I'm a little confused. We can run games at 60 FPS on consoles now right? With some graphics hits and tweaking. I'm pretty sure Dantes Inferno is 30 FPS. So is he saying that the games graphics are going to increase to a point where consoles still can't handle higher frame rates? Are they going to look better enough that it's still worth than over 60 FPS?

Modern console games can't run on 60 fps because it's crappy 6 year old hardware.

Ot: Well looks like more 30 fps locks.

Many games were made with consoles in mind and turned out great on both PC and consoles, sometimes better in one than the other, but RAGE, oh boy, it worked bad on both of them...

Roelof Wesselius:

BrotherRool:
I'm a little confused. We can run games at 60 FPS on consoles now right? With some graphics hits and tweaking. I'm pretty sure Dantes Inferno is 30 FPS. So is he saying that the games graphics are going to increase to a point where consoles still can't handle higher frame rates? Are they going to look better enough that it's still worth than over 60 FPS?

Modern console games can't run on 60 fps because it's crappy 6 year old hardware.

Ot: Well looks like more 30 fps locks.

http://www.eurogamer.net/articles/digitalfoundry-dante-a-must-at-60-blog-entry

Dantes Inferno did indeed run at 60FPS on the consoles

EDIT: Also lots of the CoDs, Gran Turismo, Ratchett + Clank, FIFA.

Anyway I'm pretty sure the refresh rate on the TV my PS3 is hooked up to can't actually do 60FPS. You need a top end TV, so it's all good for me if they continue to focus on the graphics

Zachary Amaranth:

Squilookle:
I'm fine with that, if it means more actual content and things able to happen in the game world.

Sadly, that's unlikely to happen. With every new gen, we talk about limitless possibilities and expanded realities. And some games deliver. most do not. Especially since the PS1 era. Remember when everyone was like "Man, if they can do Final Fantasy VII on 3 CDs, imagine what they could do with a DVD!"

And then people were like "imagine what we could do with BD!"

That's not even touching other tech specs. This gen brought us the rise of the Samey Brown Linear Shooters (SBLS), and capping framerate hasn't really done jack to benefit us.

Granted, I don't care. 30 FPS is fine for me in most games. Just saying.

I'm actually more concerned about the game content devs ditch in order to keep 60 fps- Driver was certainly guilty of that. Technology limitations aside, if you decide right at the start to cap your game at 30 fps, you have a lot more breathing space for your game to do/display/calculate stuff before you start seeing hits to the frame count. I see 60fps as a sort of instant barrier on some features devs would probably like to be able to put in to their games.

MikeWehner:
or a belief that developers simply won't push the consoles to their respective limits.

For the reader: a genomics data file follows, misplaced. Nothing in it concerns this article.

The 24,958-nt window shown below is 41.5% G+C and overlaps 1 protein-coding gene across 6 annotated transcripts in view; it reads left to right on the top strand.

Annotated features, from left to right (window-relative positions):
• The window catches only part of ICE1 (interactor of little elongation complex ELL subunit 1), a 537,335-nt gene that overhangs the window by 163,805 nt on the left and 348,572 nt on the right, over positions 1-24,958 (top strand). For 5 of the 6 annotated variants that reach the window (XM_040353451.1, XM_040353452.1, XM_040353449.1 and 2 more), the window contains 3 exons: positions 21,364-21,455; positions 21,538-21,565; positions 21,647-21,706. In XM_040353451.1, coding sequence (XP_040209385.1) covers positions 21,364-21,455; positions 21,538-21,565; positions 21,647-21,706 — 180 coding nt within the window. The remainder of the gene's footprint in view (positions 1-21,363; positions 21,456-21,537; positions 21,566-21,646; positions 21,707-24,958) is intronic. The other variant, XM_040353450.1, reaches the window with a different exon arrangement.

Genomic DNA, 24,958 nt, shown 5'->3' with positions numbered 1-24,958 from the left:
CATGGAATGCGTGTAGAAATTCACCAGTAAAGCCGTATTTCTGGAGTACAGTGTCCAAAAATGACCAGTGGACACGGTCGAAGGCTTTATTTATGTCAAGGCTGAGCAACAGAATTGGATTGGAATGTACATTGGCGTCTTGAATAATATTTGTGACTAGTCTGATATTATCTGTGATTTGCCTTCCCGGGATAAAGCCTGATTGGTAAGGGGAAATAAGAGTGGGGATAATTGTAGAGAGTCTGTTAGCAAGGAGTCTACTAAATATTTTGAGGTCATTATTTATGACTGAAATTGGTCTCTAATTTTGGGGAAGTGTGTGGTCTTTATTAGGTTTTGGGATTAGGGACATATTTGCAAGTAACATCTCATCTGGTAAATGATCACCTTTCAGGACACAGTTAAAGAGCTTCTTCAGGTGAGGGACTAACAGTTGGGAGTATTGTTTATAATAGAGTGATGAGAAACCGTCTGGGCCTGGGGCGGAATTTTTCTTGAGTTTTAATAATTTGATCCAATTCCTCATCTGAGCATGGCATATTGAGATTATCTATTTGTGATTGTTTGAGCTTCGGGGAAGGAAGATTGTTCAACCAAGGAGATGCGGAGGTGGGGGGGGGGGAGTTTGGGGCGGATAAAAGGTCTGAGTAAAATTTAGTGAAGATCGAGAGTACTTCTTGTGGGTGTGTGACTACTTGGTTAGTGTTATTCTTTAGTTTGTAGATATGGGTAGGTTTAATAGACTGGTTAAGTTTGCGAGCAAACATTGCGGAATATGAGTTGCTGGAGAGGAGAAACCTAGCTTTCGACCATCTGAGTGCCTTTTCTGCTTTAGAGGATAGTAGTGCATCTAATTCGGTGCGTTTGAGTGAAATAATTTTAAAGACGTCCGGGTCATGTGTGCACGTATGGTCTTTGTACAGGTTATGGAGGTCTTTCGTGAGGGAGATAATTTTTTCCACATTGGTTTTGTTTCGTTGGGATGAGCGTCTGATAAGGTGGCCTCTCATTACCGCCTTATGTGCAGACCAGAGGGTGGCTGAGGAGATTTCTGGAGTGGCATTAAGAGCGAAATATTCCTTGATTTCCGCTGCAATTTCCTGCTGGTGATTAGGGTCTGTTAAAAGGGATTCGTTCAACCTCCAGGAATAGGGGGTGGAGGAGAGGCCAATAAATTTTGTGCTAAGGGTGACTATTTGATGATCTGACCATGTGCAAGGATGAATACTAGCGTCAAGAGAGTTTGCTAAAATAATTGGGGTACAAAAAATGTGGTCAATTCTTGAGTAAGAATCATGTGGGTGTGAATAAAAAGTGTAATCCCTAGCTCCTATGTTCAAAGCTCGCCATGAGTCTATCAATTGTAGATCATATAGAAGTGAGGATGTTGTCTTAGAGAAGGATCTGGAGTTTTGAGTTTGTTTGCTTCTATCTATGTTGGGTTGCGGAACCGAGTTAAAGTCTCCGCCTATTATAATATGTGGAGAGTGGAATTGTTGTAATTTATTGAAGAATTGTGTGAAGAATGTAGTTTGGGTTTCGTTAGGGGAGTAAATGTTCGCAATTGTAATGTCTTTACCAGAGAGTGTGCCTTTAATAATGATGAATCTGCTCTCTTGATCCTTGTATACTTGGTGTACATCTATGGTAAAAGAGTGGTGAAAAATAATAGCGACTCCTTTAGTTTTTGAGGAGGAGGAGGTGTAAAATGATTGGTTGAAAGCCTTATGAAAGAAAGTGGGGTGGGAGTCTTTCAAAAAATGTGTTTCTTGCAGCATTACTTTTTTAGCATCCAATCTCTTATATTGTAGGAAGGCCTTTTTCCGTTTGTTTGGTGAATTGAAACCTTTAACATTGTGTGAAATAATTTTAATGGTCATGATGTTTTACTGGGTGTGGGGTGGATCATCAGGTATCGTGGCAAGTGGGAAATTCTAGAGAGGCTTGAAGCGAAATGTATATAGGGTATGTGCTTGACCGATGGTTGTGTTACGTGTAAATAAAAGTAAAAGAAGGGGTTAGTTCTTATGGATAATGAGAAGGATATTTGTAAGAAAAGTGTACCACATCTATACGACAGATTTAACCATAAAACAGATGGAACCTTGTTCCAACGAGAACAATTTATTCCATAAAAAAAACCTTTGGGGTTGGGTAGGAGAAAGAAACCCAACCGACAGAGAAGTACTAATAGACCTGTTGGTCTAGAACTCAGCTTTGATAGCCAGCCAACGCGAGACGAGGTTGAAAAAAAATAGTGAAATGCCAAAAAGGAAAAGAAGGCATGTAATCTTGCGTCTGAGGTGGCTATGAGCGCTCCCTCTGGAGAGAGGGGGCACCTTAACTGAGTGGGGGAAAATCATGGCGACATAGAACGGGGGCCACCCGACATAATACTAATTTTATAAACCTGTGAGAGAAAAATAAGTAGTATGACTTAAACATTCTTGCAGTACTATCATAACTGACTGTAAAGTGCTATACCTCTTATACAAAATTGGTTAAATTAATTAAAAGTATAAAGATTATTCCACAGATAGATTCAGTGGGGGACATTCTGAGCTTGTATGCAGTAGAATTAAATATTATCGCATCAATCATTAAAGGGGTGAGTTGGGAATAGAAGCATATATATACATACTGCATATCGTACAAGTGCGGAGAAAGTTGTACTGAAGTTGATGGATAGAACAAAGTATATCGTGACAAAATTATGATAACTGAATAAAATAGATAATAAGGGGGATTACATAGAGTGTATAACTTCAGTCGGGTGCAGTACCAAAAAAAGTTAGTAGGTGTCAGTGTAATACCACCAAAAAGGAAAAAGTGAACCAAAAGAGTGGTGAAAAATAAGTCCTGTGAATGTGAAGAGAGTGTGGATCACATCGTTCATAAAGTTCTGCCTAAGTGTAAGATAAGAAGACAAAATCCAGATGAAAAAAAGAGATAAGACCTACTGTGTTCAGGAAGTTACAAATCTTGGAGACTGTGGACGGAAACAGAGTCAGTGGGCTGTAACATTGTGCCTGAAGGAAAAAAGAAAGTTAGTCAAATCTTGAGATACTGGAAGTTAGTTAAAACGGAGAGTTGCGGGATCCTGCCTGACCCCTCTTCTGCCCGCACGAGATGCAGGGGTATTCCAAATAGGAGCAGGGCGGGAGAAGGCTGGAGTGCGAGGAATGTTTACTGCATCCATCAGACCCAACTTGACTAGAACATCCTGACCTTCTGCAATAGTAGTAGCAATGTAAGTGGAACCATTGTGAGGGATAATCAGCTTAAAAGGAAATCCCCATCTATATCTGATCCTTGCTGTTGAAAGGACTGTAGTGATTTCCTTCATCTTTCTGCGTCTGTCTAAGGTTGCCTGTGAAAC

I'm pretty sure it's this, but reversed. The consoles will be pushed to their limits, so hard in fact that they won't be able to keep up the eye candy at a framerate above 30 FPS. The hardware cycle for PC hardware is about a year for the top end stuff to be replaced, maybe 3-5 before even the high end stuff is obsolete enough to have problems running current games. The console cycle is supposed to be five years of the exact same hardware, but if this gen is anything to go on,seems to have slowed to about 10 years per cycle thanks to the economy. What that ultimately means is we'll be hitting up on some very hard limits well before the next generation ends. There's only so much even a programming god like Carmack can do to optimize something for underpowered hardware.

Excuse my ignorance, but don't many games now run at twice that? Whether or not that's a good thing is a matter of debate however.

This is all conjecture anyway until sony and microsoft actually release specs for their new consoles, before that we can only really guess at what they are capable of. I'd think they would want to push for 60 fps though as the Wii U I believe is capable of 60 fps and I'm sure they'd want to at least match that. I would also like it personally as going from my pc to my console to play a game the difference in frame rates can be quite jarring.

BrotherRool:
Is he saying that the games graphics are going to increase to a point where consoles still can't handle higher frame rates? Are they going to look better enough that it's still worth more than over 60 FPS?

Well Carmack himself doesn't say much, but that was the theme of the conversation. There are many, many ways to make games look better than current consoles. More polygons, 1080p or higher resolution, antialiasing, better lighting etc. 60fps is only one of those things, and it's something that a lot of people can't even detect unless the two framerates are shown side by side.

Therefore, it's best reserved for schmups, one on one fighters, racing games and a few other genres that are extremely dependent on quick reactions.

canadamus_prime:
Excuse my ignorance, but don't many games now run at twice that? Whether or not that's a good thing is a matter of debate however.